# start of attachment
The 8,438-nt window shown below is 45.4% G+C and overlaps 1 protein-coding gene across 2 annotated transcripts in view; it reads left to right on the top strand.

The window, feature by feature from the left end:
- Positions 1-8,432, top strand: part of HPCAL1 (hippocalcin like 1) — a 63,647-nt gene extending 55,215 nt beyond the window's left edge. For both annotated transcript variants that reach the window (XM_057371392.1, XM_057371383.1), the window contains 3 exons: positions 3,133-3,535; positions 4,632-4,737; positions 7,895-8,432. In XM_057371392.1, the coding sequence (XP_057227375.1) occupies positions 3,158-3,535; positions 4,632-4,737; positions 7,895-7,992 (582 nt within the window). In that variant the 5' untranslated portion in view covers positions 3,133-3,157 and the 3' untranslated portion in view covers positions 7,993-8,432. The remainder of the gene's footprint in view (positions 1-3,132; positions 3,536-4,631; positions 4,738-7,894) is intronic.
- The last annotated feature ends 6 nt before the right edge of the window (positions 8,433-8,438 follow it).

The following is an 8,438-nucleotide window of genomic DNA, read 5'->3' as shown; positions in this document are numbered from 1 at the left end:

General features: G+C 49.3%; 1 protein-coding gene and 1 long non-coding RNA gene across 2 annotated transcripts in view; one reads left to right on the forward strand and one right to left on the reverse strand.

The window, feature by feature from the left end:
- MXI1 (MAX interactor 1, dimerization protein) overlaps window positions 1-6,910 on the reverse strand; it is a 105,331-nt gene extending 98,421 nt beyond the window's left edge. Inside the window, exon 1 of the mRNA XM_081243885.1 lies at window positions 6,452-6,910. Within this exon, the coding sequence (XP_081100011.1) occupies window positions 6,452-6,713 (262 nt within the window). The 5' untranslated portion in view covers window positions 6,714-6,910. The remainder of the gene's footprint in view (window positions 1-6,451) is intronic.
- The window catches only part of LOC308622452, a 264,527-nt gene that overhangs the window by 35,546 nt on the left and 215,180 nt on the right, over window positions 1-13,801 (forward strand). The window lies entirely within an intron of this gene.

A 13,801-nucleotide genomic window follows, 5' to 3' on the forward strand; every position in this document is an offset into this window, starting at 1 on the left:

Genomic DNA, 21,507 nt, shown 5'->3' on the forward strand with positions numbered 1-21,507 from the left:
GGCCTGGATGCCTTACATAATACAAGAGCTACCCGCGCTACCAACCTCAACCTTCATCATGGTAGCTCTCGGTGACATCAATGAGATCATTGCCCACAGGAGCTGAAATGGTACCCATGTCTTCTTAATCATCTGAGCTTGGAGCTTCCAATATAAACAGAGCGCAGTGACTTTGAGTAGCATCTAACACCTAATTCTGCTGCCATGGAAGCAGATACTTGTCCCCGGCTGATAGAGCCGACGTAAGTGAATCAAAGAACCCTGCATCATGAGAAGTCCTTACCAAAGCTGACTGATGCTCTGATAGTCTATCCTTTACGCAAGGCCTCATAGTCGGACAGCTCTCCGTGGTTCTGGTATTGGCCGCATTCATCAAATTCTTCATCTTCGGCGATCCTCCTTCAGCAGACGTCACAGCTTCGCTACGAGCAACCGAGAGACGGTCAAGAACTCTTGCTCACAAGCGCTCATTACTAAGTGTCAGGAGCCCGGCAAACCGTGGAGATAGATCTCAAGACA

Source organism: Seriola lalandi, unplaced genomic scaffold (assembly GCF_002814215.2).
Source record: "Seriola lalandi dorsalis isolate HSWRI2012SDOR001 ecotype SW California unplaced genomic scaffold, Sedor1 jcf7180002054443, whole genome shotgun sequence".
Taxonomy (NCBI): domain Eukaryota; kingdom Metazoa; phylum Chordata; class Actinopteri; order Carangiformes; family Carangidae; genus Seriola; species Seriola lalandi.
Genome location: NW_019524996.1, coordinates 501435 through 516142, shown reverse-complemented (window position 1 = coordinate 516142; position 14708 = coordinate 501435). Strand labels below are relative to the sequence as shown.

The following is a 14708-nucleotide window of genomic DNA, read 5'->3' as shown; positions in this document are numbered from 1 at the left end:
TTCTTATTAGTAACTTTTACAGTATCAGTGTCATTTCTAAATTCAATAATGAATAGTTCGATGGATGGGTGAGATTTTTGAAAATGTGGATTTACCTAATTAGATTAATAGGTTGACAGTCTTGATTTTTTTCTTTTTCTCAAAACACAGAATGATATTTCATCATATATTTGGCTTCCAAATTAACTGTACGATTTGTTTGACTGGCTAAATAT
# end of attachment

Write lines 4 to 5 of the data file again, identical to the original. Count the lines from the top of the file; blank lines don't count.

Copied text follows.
- The last annotated feature ends 6 nt before the right edge of the window (positions 8,433-8,438 follow it).

The following is an 8,438-nucleotide window of genomic DNA, read 5'->3' as shown; positions in this document are numbered from 1 at the left end: